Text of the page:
77 online
Most Popular Choices
Share on Facebook 12 Printer Friendly Page More Sharing
OpEdNews Op Eds    H3'ed 7/30/13

Will Moscow say "Da" to Snowden?

By       (Page 1 of 1 pages)   No comments
Message RT TV
Source: RT

A general view is seen of Sheremetyevo airport in Moscow July 24, 2013. Fugitive U.S. spy agency contractor Edward Snowden's hopes of leaving Moscow's Sheremetyevo Airport for the first time in a month on Wednesday were dashed when he failed to secure permission from Russia to leave. (Reuters/Maxim Shemetov) 

Ties between the US and Russia are at their lowest point recently, but if Washington truly wishes for better relations with Moscow, it isn't going to get it through imposing sanctions as a consequence of granting amnesty to NSA whistleblower Snowden.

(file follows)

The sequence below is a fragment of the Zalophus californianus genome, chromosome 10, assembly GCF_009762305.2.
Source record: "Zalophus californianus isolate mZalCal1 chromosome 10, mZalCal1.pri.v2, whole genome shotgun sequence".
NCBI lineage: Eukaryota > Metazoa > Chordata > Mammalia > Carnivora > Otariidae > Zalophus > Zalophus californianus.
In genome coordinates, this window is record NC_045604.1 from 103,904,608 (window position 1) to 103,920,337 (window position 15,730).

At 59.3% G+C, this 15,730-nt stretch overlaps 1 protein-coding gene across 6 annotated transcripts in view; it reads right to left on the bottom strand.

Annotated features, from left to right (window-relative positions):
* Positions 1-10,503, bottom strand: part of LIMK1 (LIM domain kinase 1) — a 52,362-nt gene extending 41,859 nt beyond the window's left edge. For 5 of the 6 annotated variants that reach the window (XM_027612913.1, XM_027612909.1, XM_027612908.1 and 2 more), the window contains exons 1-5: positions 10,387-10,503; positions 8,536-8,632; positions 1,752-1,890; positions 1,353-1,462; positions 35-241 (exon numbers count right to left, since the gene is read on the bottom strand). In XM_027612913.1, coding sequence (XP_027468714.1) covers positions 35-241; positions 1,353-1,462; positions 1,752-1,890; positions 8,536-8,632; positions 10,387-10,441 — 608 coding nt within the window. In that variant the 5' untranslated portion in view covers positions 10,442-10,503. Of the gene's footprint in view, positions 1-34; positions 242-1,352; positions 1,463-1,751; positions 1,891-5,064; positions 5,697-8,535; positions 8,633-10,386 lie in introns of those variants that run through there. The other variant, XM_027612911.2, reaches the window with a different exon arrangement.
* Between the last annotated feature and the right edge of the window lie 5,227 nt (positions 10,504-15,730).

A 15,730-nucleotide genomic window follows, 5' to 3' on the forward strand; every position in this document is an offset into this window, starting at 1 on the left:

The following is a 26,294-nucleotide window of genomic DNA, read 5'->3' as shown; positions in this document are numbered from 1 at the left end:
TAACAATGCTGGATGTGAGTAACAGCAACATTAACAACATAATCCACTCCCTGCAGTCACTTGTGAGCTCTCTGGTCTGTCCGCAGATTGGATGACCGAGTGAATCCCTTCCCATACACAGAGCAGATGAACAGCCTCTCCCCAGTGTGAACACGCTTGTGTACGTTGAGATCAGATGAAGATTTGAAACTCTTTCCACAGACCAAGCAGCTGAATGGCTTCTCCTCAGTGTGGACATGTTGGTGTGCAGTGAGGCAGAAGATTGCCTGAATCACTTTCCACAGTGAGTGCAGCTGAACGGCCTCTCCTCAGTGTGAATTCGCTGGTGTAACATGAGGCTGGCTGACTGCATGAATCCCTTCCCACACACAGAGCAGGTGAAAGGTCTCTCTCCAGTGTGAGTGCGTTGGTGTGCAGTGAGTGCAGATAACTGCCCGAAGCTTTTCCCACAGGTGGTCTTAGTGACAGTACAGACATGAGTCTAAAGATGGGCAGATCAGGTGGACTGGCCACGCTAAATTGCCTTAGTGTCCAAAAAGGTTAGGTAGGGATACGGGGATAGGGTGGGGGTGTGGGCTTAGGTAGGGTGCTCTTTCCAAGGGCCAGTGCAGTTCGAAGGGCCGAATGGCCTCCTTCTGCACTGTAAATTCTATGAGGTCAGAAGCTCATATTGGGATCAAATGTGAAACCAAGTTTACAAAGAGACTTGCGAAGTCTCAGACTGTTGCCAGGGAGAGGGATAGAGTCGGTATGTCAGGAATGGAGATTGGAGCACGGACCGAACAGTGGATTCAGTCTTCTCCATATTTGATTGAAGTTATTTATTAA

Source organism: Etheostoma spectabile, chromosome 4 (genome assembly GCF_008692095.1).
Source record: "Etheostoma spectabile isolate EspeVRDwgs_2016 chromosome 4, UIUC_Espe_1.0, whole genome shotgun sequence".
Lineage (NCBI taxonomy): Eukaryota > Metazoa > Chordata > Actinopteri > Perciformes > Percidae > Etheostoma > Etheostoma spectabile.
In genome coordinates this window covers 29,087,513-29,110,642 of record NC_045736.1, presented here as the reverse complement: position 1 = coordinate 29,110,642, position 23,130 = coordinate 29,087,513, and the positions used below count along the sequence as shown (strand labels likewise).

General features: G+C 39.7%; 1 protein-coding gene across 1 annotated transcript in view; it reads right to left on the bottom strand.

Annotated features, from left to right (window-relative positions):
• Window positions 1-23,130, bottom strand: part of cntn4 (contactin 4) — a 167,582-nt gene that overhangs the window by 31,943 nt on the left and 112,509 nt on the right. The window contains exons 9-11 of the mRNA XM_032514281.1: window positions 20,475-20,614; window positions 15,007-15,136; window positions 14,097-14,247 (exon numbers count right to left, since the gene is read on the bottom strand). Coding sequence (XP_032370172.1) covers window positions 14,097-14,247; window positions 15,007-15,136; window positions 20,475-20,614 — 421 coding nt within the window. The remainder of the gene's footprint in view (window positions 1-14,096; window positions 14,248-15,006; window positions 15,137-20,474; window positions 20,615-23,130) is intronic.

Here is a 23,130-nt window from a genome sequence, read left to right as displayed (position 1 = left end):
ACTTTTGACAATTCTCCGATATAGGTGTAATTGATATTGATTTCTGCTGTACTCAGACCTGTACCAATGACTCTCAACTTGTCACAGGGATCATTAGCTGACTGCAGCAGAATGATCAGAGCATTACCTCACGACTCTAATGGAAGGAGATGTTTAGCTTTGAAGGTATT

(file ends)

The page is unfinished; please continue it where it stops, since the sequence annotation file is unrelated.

The US Senate has passed a bill authored by hawkish Senator Lindsey Graham that will enable Washington to move towards sanctioning countries that are seen as "aiding" Snowden. The message being sent is clear -- American authorities are dead set on getting their "fugitive" and they are even willing to take the unprecedented move to impose sanctions on other countries for their failure to extradite a US citizen. Such a move completely undermines an individual's right of asylum as specified by international law, and is a deeply hypocritical stance for a country that loves to posture itself as an arbiter of righteousness and a haven for asylum seekers and dissidents. 

During his speech to the Senate Appropriations Committee, Graham went on an anti-Russian tirade and made clear Putin's administration will be in the thick of the proposed sanctioning effort. Such is the folly of US policy, which aims to get others to comply with little in return, or face punishment of sanctions. To add insult to injury, Moscow knows that the US would never concede to the demands it is currently placing on Russia if the tables were turned.  

AFP Photo/John Macdougall
AFP Photo/John Macdougall